When parents ask me how they can communicate more effectively, I ask them to think about two questions: one is, “In anything I say or do with my child, what do I hope to accomplish? Why am I saying and doing it?” The second question is vital, “Am I saying it or doing it in a way my child is most likely to hear me?”
Let’s say a child is not doing their work or is having trouble in school. The parent wants to motivate them, but let’s say the parent says, “If only you worked harder. If only you weren’t so lazy, you’d do better.” Well, that child is going to tune you out.
I always say to parents, “How would you feel if you’re having trouble as a parent and the child or someone else says to you, ‘You know why you’re having trouble? Because you’re just don’t try hard enough or you’re lazy.’” And I’ve had parents saying, “Oh my God, that doesn’t sound very good.” Well, that’s how your child is experiencing it.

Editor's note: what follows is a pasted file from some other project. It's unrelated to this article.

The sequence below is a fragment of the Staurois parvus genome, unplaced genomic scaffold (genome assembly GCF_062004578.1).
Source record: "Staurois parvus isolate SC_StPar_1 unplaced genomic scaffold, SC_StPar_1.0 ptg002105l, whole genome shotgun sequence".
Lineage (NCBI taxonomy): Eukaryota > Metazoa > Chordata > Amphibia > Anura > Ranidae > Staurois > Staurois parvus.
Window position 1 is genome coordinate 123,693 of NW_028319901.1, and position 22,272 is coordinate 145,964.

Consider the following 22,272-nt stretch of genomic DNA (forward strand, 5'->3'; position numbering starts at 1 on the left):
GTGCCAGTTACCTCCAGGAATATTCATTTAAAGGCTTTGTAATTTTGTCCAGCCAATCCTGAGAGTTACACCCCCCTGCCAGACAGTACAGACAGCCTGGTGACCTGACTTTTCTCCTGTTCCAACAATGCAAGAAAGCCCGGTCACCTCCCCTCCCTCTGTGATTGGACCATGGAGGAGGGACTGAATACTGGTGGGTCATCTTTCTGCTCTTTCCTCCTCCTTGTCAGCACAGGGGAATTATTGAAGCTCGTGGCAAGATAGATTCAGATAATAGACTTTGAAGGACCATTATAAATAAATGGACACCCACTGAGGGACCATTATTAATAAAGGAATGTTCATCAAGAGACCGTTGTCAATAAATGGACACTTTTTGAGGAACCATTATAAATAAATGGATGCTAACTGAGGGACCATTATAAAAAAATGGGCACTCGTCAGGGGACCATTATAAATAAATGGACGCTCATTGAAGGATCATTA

So always keep in mind how your message is coming across. And another very important thing is – we must learn to validate what our kids are saying. Validation doesn’t mean you agree. It means you hear and understand.
And one example I have was a teenage girl at the first family therapy session who said she was depressed. And I know her mother was well-meaning, but her mother looked at the girl and said, “There’s no reason for you to be depressed. We live in a lovely home, we love you.” And the girl totally became silent afterwards, because no one wants to be told how they should feel. So I always tell parents, “Validate what your children are saying. It doesn’t mean you agree with them. Then they will be able to hear what you have to say.”